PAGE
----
Asif Ali Zardari, the widower of Benazir Bhutto, the popular leader of Pakistan who was murdered by terrorists, is emerging another dictator, deomcratic dictator. He has been insisting that he was the only person who can choose the prime minister for Pakistan. The members of National Assembly, who defeated terrorists in the general election, have no right to express their views. Is this fair in democracy?
According to Daily Times, on the eve of the announcement of the name of the PPP’s candidate for the post of prime minister of Pakistan, one has come to the culminating point of the relationship that developed between President Pervez Musharraf and the PPP chairperson Ms Benazir Bhutto. As the custodian of the policy pursued by her, Mr Asif Ali Zardari has steadily followed the dictates of his wife’s political vision and has aligned his party with the PMLN to acquire a two-thirds majority in the National Assembly and be poised to balance the power wielded by President Musharraf after the Senate elections are held next year.
The late chairperson of the PPP had followed a two-pronged approach to the equation of power in Pakistan. To increase the political pressure on Islamabad under President Musharraf, she had moved close to the PMLN under the banner of ARD and signed the Charter for Democracy in 2006. The country thus noted a remarkable new chemistry between the two rival political parties. Ms Bhutto and Mr Nawaz Sharif demonstrated a new capacity for forgetting and forgiving their old revenge-based policies at the risk of alienating their vote banks.
Ms Bhutto also had kept her party’s door open to President Musharraf. There was already evidence during legislations inside the 2002 National Assembly that the PPP could break ranks with the opposition to vote positively on liberal causes like an amendment to the Hadood laws, even when the ruling conservative PMLQ was not willing to pass such legislations. Her approach to the war on terror too was more in line with the thinking of the president and the international coalition, and she was clear-headed on such internally confused events as Lal Masjid. It now develops that President Musharraf was unfortunately too preoccupied in perpetuating himself in power than reaching out to a party that could support his liberal agenda. (He revealed that in his interview to Jemima Khan.)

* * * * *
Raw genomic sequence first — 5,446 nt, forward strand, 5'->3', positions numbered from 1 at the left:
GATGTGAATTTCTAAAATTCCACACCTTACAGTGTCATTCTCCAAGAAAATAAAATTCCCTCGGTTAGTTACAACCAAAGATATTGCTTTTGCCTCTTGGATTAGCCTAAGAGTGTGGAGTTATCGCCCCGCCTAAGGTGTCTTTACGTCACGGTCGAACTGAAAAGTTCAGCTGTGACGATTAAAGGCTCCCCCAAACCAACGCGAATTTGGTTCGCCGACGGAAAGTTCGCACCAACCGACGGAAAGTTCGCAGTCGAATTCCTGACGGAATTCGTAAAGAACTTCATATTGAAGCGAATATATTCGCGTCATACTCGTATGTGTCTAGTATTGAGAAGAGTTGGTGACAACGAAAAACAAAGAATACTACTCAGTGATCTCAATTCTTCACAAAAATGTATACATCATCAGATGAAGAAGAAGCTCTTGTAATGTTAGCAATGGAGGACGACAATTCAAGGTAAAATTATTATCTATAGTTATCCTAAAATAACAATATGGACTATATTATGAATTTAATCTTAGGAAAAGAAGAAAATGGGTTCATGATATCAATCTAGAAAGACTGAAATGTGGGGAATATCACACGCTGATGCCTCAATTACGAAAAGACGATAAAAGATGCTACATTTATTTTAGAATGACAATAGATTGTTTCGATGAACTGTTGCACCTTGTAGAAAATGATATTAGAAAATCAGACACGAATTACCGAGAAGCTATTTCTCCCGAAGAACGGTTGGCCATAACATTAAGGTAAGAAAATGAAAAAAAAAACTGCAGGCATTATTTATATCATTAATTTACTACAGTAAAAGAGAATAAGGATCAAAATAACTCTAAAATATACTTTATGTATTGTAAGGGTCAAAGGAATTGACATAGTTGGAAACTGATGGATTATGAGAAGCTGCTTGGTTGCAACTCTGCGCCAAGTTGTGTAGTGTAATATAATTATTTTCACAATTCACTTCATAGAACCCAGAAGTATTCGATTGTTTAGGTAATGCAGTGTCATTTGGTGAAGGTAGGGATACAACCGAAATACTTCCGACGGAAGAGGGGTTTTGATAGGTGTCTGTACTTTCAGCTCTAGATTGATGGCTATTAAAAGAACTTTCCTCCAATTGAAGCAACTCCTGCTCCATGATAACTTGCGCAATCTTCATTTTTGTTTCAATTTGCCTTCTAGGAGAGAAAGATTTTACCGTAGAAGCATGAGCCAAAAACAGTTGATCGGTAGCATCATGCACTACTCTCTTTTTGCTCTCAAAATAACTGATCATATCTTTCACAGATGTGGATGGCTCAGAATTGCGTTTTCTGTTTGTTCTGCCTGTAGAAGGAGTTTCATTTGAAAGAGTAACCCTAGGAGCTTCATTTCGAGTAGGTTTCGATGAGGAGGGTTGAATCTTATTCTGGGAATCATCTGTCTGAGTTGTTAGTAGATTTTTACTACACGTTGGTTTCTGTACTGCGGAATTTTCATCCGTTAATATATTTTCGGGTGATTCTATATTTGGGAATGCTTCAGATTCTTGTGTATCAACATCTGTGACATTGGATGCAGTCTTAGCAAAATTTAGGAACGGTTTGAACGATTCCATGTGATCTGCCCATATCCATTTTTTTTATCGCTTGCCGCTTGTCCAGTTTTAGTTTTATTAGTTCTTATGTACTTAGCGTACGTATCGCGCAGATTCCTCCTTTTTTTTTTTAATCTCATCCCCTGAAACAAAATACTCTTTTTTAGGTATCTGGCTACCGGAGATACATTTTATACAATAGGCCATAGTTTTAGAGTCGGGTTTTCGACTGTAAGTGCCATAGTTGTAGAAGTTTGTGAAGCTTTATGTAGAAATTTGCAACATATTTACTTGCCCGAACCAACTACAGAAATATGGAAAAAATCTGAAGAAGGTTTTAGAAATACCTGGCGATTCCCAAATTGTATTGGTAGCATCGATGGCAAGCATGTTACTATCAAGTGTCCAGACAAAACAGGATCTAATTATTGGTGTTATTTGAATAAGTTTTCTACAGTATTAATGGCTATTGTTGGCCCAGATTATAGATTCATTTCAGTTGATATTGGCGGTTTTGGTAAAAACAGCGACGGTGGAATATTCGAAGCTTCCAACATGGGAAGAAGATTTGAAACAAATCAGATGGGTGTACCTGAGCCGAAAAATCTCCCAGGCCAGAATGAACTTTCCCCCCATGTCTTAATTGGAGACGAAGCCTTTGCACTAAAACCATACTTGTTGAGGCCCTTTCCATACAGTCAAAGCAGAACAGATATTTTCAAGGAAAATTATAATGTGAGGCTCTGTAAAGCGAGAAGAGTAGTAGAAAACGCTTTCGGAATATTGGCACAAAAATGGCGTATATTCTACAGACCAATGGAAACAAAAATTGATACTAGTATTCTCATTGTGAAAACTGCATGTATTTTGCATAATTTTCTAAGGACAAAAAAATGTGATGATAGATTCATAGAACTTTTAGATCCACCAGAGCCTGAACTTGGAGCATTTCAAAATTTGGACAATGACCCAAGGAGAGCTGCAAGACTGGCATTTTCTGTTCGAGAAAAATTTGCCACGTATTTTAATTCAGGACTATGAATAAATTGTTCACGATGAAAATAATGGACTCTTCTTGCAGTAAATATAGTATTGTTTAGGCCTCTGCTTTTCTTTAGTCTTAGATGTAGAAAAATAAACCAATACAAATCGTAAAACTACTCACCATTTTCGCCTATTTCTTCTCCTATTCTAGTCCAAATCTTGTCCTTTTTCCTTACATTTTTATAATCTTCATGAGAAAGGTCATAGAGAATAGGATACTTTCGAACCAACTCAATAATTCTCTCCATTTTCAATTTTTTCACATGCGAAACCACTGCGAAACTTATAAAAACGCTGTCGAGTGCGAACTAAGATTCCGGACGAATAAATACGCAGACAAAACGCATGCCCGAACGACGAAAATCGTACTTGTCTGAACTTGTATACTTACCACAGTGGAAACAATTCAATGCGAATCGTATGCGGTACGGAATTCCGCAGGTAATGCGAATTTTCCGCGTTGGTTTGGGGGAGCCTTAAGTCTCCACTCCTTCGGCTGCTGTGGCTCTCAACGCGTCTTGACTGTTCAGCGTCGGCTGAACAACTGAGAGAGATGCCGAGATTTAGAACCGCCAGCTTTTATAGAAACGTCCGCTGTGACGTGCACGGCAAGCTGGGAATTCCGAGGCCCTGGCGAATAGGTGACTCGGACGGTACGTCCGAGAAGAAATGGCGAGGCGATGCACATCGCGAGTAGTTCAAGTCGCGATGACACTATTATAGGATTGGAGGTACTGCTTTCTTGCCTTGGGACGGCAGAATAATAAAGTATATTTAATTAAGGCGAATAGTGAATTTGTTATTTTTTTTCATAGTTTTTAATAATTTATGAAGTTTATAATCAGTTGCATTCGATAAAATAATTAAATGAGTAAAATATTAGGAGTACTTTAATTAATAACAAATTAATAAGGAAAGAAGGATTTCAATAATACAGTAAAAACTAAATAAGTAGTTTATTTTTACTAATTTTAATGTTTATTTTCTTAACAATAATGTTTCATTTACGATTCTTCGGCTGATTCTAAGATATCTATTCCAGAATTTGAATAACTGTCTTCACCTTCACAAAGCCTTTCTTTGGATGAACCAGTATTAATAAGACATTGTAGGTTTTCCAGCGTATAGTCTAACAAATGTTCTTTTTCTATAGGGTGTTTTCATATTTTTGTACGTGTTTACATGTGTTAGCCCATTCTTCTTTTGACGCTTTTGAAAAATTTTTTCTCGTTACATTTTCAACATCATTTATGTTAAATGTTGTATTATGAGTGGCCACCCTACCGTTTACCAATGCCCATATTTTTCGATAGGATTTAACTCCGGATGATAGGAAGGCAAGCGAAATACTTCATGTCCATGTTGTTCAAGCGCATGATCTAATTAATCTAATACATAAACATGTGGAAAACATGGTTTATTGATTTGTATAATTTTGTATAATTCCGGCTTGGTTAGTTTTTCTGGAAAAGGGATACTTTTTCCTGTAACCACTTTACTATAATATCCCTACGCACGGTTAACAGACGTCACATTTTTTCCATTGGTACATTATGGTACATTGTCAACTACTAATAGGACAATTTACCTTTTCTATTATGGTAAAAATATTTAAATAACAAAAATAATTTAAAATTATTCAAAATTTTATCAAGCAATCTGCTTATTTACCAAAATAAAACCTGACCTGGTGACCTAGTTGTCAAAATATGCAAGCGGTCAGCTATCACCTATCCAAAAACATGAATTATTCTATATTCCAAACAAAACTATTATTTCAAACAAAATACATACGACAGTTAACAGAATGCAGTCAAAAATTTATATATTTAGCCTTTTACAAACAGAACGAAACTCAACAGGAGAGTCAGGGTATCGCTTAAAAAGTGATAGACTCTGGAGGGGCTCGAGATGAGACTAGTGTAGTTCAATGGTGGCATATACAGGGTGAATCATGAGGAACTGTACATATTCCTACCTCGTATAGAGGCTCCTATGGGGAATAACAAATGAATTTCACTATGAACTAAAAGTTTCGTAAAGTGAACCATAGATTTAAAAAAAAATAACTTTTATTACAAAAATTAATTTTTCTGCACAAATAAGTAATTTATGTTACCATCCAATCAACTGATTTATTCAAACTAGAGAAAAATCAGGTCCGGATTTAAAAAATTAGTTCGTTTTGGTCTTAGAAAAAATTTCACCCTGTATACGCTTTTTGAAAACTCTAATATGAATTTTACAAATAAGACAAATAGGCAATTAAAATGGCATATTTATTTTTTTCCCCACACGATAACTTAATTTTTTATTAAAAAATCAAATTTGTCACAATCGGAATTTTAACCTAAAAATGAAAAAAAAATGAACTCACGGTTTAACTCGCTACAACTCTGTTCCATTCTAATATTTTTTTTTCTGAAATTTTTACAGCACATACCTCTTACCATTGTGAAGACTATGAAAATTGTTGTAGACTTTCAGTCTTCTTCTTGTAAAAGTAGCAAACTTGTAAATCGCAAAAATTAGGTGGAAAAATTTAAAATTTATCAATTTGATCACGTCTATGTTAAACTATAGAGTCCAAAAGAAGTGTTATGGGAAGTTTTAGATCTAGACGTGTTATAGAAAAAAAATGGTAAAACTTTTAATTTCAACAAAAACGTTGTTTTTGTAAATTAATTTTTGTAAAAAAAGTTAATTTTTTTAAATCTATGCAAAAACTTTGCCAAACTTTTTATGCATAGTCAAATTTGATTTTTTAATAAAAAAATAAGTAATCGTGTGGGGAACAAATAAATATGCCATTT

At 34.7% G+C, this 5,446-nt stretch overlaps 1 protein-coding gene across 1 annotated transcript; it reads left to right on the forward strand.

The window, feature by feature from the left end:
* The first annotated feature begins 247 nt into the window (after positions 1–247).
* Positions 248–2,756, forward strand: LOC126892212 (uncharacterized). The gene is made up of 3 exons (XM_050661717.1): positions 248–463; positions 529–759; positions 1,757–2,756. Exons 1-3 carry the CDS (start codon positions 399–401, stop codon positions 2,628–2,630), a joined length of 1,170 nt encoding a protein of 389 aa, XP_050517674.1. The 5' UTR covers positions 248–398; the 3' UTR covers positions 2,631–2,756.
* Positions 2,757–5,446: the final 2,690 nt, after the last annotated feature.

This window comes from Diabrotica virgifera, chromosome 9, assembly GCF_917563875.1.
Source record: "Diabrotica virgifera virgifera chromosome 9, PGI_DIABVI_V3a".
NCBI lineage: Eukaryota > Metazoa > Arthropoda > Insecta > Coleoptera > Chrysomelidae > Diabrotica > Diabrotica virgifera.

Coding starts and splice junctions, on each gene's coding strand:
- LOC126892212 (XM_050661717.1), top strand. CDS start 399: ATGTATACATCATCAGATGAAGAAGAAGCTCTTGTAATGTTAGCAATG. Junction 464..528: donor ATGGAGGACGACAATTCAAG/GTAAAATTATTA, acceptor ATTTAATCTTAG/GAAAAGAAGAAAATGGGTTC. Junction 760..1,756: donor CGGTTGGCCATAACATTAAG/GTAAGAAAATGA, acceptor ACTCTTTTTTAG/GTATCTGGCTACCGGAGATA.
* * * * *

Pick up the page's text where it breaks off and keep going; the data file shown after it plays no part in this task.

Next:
The PMLN was “persuaded” by Ms Bhutto not to go with the boycott policy of the APDM and take part in elections. Looking at the results of the polls, one can say that Mr Sharif has not regretted his decision to part ways with the rejectionists. With the prospect of ruling Punjab unhampered by the centre, and the prospect of becoming prime minister for the third time, he has overcome his feelings of revenge towards President Musharraf enough to allow his partymen to take oath in the National Assembly and as cabinet members of the coalition government. Moderate fellow partymen such as Ishaq Dar have convinced him into leaning on the two-thirds majority of the coalition to consolidate the party in the country.
Today, according to an opinion survey, 88 percent of the people in Pakistan support the coalition put together by Mr Zardari and Mr Sharif. This is a public acceptance of the changes that have come about in the personalities of the two leaders. (The former was not accepted even as a political leader in the past.) They have both shown a remarkable ability to ignore a national vote-bank divided on the basis of hatred. Politicians like Sheikh Rashid had predicted that the anti-PPP nature of the Muslim League vote in Punjab will not allow the parties to walk together for long. But it is one of the merits of democracy that it can sway the people away from negative passions if the leaders remain steadfast in their wisdom.